CS 151: Lab #7

Lab Exercise 7: Organizing Objects

In this lab we'll take a look at the animation aspect of the current project. In particular, we'll look at how you might want to organize your graphics objects so that animation and manipulation are easy to do. We'll also take a look at the image manipulation tools in the ImageMagick package (not a part of python).


Tasks

  1. Connect to your network directory.
  2. Make a copy of your file from the current project that contains the building function definition. Call it city3.py. Strip the file of everything but the one building function and any functions it requires to run. Alternatively, you can download my simple building code and use it.
  3. Download the file scape.py and run it. If your building function is working properly, it should create a window, draw a building and then wait for the user to click the mouse.
  4. Now we want to modify the building function so that it stores all of its constituent objects in a list and returns the list. First, create an empty list at the beginning of the building function, the append each object you draw to the list. You don't want to store objects like Points that you only use to create other objects. At the end of the function, return the list of graphics objects.
  5. Back in the main function in scape.py, we want to capture the list returned by the building function, so assign the output of the building function to a variable. This variable will hold the list of objects constituting the building. Run the program just to make sure the functionality has not changed.
  6. Now we want to separate the building creation from the building drawing. Create a function in building.py called buildingDraw. The function should take in a list of building components and a window in which to draw them. To draw all of the components, just use a for loop that iterates over the elements in the building list and calls the draw method for each one. Remove all of the draw method calls from the building function. Add a call to buildingDraw() in the main function in scape.py after the building is created, then run the program to ensure functionality is the same.
  7. Now let's make a function that enables us to move an entire building by moving each of the constituent parts by the same amount. Put the function in city3.py and call it buildingMove. The function should take three parameters: the list of the building components and how much to move in x and y. Inside the function, loop over the objects in the building list and call the move method for each one, applying the x and y motion parameters. Back in the main function in scape.py, have the building move to a new location after a mouse click.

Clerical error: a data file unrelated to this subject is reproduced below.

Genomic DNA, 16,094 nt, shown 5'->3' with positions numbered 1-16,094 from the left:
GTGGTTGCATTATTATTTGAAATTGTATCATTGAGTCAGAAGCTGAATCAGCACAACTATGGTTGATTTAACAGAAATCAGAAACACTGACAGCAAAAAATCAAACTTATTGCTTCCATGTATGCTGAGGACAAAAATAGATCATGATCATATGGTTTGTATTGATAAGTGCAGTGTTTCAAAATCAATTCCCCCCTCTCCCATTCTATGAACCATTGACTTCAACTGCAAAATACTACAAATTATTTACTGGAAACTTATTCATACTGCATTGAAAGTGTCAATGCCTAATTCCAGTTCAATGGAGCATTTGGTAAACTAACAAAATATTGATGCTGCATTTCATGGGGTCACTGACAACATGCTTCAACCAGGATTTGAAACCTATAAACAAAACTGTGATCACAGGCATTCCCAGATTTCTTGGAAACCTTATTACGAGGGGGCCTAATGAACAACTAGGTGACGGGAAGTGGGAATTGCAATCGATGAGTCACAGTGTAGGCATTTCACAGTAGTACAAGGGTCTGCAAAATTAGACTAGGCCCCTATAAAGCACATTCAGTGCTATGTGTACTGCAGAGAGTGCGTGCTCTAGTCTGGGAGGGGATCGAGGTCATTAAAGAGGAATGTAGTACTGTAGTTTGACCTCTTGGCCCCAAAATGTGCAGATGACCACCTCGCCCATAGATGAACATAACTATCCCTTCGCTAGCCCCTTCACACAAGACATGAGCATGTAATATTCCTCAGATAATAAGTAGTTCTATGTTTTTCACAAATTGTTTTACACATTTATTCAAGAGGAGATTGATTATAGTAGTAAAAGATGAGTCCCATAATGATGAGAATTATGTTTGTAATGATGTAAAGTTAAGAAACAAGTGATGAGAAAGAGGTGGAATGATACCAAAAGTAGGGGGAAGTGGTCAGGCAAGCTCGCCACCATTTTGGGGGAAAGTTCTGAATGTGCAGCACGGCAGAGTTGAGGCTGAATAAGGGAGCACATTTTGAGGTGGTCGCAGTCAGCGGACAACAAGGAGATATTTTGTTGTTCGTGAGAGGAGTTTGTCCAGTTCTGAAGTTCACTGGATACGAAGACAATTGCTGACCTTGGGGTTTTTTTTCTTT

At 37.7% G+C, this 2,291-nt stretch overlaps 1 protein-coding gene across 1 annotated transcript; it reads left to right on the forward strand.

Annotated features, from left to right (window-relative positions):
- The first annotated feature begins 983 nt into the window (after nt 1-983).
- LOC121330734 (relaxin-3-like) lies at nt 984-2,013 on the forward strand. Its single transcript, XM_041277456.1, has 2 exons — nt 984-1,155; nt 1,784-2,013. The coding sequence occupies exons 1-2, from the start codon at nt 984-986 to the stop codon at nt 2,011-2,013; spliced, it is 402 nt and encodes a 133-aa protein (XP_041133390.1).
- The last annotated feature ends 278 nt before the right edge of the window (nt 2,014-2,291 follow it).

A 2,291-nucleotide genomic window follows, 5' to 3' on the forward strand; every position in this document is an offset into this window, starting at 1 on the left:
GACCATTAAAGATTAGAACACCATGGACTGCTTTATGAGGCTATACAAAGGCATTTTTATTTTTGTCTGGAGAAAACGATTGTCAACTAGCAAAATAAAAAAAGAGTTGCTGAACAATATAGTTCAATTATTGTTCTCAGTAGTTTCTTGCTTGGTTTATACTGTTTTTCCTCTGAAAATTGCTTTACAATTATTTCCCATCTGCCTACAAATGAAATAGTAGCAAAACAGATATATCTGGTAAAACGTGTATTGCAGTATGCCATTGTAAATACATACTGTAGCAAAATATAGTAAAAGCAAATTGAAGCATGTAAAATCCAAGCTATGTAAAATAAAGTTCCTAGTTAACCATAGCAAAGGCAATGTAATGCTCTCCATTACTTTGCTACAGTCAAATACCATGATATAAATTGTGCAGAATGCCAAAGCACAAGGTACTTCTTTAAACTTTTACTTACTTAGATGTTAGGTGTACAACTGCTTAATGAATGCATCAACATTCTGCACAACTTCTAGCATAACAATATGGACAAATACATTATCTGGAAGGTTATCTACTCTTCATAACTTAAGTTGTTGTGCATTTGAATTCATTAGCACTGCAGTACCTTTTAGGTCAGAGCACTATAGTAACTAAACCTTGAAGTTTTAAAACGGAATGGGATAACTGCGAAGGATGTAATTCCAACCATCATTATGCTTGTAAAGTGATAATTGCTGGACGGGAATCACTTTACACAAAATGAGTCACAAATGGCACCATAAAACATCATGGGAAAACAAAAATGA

8. Next, make a function that clones all of the elements of a building and returns a list with all of the cloned objects. Call the function buildingClone. The function should just take the list of building objects as its argument. Inside the function, have a for loop clone each element of the list and append it to a new list that is set to the empty list before the loop starts. In the main function, add a call to buildingClone and store the cloned building in a new list. Then call buildingMove followed by buildingDraw on the new list. Run the program to make sure it works.
  9. Finally, we want to animate the building(s). Create a function buildingAnimate that takes in the list of building components and modifies one or more of the components appropriately (like setFill(), for example). Back in the main function, call buildingAnimate inside a while loop that waits for the user to click the mouse.
        while win.checkMouse() == None:
            city3.buildingAnimate(bldg);
            time.sleep(random.random()*0.2)
    

    Remember that you'll need to import the time package in order to call the sleep function. Run your program to see how it works. When it works with one building, put calls to buildingAnimate for both of the buildings inside the loop, possibly with a short sleep in between.

Now you have some nicely organized code for creating and manipulating buildings that consist of lots of objects.

Once you've finished the above exercise, keep going on the current project.